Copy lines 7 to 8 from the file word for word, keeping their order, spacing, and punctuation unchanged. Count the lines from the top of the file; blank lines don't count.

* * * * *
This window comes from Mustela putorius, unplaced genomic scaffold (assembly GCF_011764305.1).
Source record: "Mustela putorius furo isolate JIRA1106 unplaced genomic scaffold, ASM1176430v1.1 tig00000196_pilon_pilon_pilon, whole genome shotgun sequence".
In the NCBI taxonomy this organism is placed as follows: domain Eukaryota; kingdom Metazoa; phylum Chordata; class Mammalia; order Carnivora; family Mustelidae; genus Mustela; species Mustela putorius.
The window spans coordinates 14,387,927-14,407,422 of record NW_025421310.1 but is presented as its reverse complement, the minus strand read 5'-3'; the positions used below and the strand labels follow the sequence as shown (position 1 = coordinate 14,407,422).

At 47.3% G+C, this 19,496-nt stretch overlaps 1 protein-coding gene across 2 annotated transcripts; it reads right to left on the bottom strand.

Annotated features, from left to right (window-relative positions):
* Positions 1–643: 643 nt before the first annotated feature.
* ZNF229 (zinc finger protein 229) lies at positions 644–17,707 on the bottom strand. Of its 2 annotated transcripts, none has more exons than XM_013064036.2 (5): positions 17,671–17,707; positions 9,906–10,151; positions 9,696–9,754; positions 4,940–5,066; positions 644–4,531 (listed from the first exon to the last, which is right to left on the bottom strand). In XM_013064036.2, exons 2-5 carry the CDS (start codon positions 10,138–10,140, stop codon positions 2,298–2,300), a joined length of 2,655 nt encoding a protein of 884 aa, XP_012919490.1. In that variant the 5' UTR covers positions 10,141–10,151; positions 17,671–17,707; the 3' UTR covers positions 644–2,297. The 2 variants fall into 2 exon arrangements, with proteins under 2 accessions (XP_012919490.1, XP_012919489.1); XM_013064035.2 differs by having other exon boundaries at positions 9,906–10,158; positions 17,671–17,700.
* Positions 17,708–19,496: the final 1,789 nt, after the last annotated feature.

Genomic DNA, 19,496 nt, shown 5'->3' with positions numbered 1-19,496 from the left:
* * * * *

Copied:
* Positions 1–643: 643 nt before the first annotated feature.
* ZNF229 (zinc finger protein 229) lies at positions 644–17,707 on the bottom strand. Of its 2 annotated transcripts, none has more exons than XM_013064036.2 (5): positions 17,671–17,707; positions 9,906–10,151; positions 9,696–9,754; positions 4,940–5,066; positions 644–4,531 (listed from the first exon to the last, which is right to left on the bottom strand). In XM_013064036.2, exons 2-5 carry the CDS (start codon positions 10,138–10,140, stop codon positions 2,298–2,300), a joined length of 2,655 nt encoding a protein of 884 aa, XP_012919490.1. In that variant the 5' UTR covers positions 10,141–10,151; positions 17,671–17,707; the 3' UTR covers positions 644–2,297. The 2 variants fall into 2 exon arrangements, with proteins under 2 accessions (XP_012919490.1, XP_012919489.1); XM_013064035.2 differs by having other exon boundaries at positions 9,906–10,158; positions 17,671–17,700.